Friday, 14 June 2013

Morecambe man jailed for seven years for making homemade bomb

A Morecambe man has been jailed for 7 years after he made a homemade bomb to try and harm a work colleague.

37 year old Stephen Kay of Mardale Avenue in Morecambe was found guilty during a trial of offences against the person relating to explosives.

He was also found guilty of possession of a firearm and possession of prohibited weapons in the form of two CS sprays as well as a charge of place/lay an explosive substance with intent to cause grevious bodily harm.

The charges relate to incidents dating back to March 1999 when a viable Improvised Explosive Device was left outside the home of one of Mr Kay’s work colleagues at Crofters Fold in Heysham. It is believed that Mr Kay held a grudge towards the colleague and had become paranoid and deluded.

The victim and his wife discovered the device but luckily were not injured as it failed to explode.

Stephen Kay was originally arrested in September 2010. The original arrest led to the evacuation of around 80 people and major disruption to the Lune Street area of Lancaster as suspicious devices were found.

Kay was arrested again in August 2012 and charged. He was sentenced at Liverpool Crown Court today (Friday 14th June)

Speaking after the sentencing Sergeant Clive O'Beirne said: “We are really happy with the sentence given today and hope it shows that, despite the incident taking place 14 years ago Lancashire Constabulary will never forget about a case and all major crime will continue to be reviewed and re-investigated until we find out the truth.

I am glad that we finally know who was responsible and hope the residents of Heysham and the surrounding areas are feeling reassured that Stephen Kay is no longer in a position to put lives at risk.

Lancashire police will never tolerate anybody taking the law into their own hands, it was only luck that the device did not explode which could have caused the serious injury or even death of the victim and his wife. Finally I would like to thank everybody for their patience and co-operation during this investigation, particularly during the disruption caused when Stephen Kay was first arrested.”

Lancaster Bus Station gets its notice board back at last

Campaigners welcome the arrival of the new Bus Station sign earlier today.
Photo courtesy Lancaster City Council

A new bus information board has been unveiled at Lancaster Bus Station today to signpost travellers in the right direction, finally replacing the departure board switched off by Lancashire County Council in 2011 as a cost-saving measure.

Councillors, residents and campaigners have hailed the sight of the new board, the result of a one and a half year campaign to get a renewed service - and a partnership between Lancaster City Council, United Utilities and Lancaster University.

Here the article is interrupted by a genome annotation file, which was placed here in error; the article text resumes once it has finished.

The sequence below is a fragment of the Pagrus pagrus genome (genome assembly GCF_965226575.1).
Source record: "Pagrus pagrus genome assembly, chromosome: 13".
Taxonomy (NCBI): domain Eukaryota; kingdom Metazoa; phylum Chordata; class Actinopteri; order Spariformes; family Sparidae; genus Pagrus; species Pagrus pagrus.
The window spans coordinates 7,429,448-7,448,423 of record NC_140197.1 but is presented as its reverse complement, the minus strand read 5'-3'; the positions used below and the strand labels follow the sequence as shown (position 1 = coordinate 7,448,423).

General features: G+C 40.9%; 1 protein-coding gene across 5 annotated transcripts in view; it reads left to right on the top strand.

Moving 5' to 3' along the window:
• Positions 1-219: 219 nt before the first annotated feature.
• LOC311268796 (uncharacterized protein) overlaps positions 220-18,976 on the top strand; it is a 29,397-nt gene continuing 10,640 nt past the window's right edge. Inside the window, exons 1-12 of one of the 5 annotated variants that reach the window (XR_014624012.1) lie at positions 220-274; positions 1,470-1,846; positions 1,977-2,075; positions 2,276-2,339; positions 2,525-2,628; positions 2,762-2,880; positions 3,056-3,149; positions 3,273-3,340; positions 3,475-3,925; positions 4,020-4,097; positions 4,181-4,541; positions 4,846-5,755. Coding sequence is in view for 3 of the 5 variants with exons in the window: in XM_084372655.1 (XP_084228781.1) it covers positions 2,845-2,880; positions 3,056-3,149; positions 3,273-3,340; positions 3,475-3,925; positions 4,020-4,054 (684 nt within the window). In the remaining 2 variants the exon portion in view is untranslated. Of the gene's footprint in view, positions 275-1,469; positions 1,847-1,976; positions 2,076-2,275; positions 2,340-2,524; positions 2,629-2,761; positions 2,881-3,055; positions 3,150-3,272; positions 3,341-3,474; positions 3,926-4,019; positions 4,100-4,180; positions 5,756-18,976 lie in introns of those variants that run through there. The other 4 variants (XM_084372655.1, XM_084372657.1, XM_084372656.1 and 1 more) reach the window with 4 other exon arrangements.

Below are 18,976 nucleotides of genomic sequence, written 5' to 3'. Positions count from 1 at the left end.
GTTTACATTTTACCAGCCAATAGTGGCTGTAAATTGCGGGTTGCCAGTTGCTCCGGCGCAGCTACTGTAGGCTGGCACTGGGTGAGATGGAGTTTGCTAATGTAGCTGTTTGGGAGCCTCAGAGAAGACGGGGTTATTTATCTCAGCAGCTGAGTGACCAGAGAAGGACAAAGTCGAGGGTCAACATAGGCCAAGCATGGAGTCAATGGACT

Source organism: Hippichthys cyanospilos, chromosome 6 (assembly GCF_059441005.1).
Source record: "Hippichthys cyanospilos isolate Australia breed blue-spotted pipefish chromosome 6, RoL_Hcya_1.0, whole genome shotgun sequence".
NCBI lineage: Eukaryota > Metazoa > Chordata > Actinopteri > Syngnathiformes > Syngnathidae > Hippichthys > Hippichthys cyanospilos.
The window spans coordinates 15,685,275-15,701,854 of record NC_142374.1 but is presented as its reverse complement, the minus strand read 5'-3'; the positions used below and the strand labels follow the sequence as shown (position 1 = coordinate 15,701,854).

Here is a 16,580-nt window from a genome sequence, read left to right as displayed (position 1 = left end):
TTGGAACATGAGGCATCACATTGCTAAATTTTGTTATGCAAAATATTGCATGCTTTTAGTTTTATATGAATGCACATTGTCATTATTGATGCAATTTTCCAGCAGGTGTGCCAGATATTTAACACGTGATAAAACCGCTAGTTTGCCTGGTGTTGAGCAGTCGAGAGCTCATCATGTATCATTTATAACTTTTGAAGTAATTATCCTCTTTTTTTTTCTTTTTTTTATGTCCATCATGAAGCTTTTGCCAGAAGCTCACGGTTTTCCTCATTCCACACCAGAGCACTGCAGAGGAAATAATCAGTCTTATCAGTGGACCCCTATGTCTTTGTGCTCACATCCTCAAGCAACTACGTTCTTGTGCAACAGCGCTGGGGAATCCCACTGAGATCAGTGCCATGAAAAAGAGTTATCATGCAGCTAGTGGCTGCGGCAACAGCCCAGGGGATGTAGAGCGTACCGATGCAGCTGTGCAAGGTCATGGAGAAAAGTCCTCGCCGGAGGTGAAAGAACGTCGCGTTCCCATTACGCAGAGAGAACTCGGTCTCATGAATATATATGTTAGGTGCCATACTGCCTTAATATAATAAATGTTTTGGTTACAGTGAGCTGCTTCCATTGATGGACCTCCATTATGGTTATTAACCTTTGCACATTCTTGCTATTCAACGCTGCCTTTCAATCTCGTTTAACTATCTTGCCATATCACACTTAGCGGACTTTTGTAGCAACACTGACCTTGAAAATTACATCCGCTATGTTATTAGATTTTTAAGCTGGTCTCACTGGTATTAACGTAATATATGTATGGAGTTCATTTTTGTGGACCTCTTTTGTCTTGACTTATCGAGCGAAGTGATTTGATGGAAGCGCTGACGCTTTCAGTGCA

Councillors Ian and Margaret Pattison began their campaign to get a new board up in November 2011, when Lancashire County Council switched off the previous service. The Council's Overview and Scrutiny Committee investigated the issue and initiated talks with Stagecoach and Lancaster University to look at options for replacement signage.

Thanks to the campaigners, working with City Council, Lancaster University and United Utilities the new system has been produced to help residents and tourists get around the district from Lancaster as smoothly as possible.

Lancaster University Information Systems Services had already developed a similar solution for the university underpass and used their know-how to design a similar system for Lancaster Bus Station.

After being contacted by Lancaster and Fleetwood MP, Eric Ollerenshaw, water company United Utilities agreed to fund the project as a thank you to the local community for putting up with major road works.

The new system uses the university’s iLancaster mobile phone platform and a modern LCD screen to display bus departures.

In a join statement Coun Ian Pattison and Coun Margaret Pattison, who campaigned to get the Bus Station Board as one of the Council’s priorities, said, “It is great to see the new board up and working. It really makes the hours spent here in the bus station and out on the streets campaigning with residents for a new information board worth while.

“A big thank you to those and the University who used their expertise to make this happen, the Officers in Democratic Services Lancaster City Council who worked so hard after we brought it to Overview and Scrutiny and to United Utilities for working with us to make this public private project a success.”